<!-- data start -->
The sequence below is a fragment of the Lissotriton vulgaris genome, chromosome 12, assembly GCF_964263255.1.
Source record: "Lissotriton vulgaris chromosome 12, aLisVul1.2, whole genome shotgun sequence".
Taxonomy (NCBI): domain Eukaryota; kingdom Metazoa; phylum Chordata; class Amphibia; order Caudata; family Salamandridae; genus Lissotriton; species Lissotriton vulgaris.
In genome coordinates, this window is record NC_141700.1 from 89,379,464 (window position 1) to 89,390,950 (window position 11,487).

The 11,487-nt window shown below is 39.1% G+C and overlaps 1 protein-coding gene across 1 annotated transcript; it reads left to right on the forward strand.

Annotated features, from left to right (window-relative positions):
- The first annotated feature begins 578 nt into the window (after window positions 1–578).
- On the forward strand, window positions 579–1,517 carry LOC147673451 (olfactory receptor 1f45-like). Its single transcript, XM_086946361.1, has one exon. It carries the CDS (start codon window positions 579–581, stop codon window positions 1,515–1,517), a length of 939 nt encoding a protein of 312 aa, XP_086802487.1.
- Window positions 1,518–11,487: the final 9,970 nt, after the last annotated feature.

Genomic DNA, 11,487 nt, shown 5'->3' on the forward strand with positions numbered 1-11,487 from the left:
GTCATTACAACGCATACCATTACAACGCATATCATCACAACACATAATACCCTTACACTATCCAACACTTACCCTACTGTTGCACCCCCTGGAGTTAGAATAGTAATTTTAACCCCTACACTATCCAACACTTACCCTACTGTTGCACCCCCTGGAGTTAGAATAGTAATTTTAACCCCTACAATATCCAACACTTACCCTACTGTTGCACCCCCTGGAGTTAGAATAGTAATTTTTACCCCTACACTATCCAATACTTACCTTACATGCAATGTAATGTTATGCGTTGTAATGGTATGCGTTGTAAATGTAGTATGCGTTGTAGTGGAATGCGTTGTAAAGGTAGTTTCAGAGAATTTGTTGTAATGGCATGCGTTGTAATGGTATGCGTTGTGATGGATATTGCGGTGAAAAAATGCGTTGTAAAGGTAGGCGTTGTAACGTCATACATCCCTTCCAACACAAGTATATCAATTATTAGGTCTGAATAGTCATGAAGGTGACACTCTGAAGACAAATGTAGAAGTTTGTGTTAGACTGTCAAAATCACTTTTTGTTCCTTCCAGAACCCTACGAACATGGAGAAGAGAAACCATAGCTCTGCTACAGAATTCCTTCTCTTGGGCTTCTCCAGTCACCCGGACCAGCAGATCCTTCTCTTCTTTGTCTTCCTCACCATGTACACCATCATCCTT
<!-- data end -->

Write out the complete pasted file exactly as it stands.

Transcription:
The sequence below is a fragment of the Lissotriton vulgaris genome, chromosome 12, assembly GCF_964263255.1.
Source record: "Lissotriton vulgaris chromosome 12, aLisVul1.2, whole genome shotgun sequence".
Taxonomy (NCBI): domain Eukaryota; kingdom Metazoa; phylum Chordata; class Amphibia; order Caudata; family Salamandridae; genus Lissotriton; species Lissotriton vulgaris.
In genome coordinates, this window is record NC_141700.1 from 89,379,464 (window position 1) to 89,390,950 (window position 11,487).

The 11,487-nt window shown below is 39.1% G+C and overlaps 1 protein-coding gene across 1 annotated transcript; it reads left to right on the forward strand.

Annotated features, from left to right (window-relative positions):
- The first annotated feature begins 578 nt into the window (after window positions 1–578).
- On the forward strand, window positions 579–1,517 carry LOC147673451 (olfactory receptor 1f45-like). Its single transcript, XM_086946361.1, has one exon. It carries the CDS (start codon window positions 579–581, stop codon window positions 1,515–1,517), a length of 939 nt encoding a protein of 312 aa, XP_086802487.1.
- Window positions 1,518–11,487: the final 9,970 nt, after the last annotated feature.

Genomic DNA, 11,487 nt, shown 5'->3' on the forward strand with positions numbered 1-11,487 from the left:
GTCATTACAACGCATACCATTACAACGCATATCATCACAACACATAATACCCTTACACTATCCAACACTTACCCTACTGTTGCACCCCCTGGAGTTAGAATAGTAATTTTAACCCCTACACTATCCAACACTTACCCTACTGTTGCACCCCCTGGAGTTAGAATAGTAATTTTAACCCCTACAATATCCAACACTTACCCTACTGTTGCACCCCCTGGAGTTAGAATAGTAATTTTTACCCCTACACTATCCAATACTTACCTTACATGCAATGTAATGTTATGCGTTGTAATGGTATGCGTTGTAAATGTAGTATGCGTTGTAGTGGAATGCGTTGTAAAGGTAGTTTCAGAGAATTTGTTGTAATGGCATGCGTTGTAATGGTATGCGTTGTGATGGATATTGCGGTGAAAAAATGCGTTGTAAAGGTAGGCGTTGTAACGTCATACATCCCTTCCAACACAAGTATATCAATTATTAGGTCTGAATAGTCATGAAGGTGACACTCTGAAGACAAATGTAGAAGTTTGTGTTAGACTGTCAAAATCACTTTTTGTTCCTTCCAGAACCCTACGAACATGGAGAAGAGAAACCATAGCTCTGCTACAGAATTCCTTCTCTTGGGCTTCTCCAGTCACCCGGACCAGCAGATCCTTCTCTTCTTTGTCTTCCTCACCATGTACACCATCATCCTT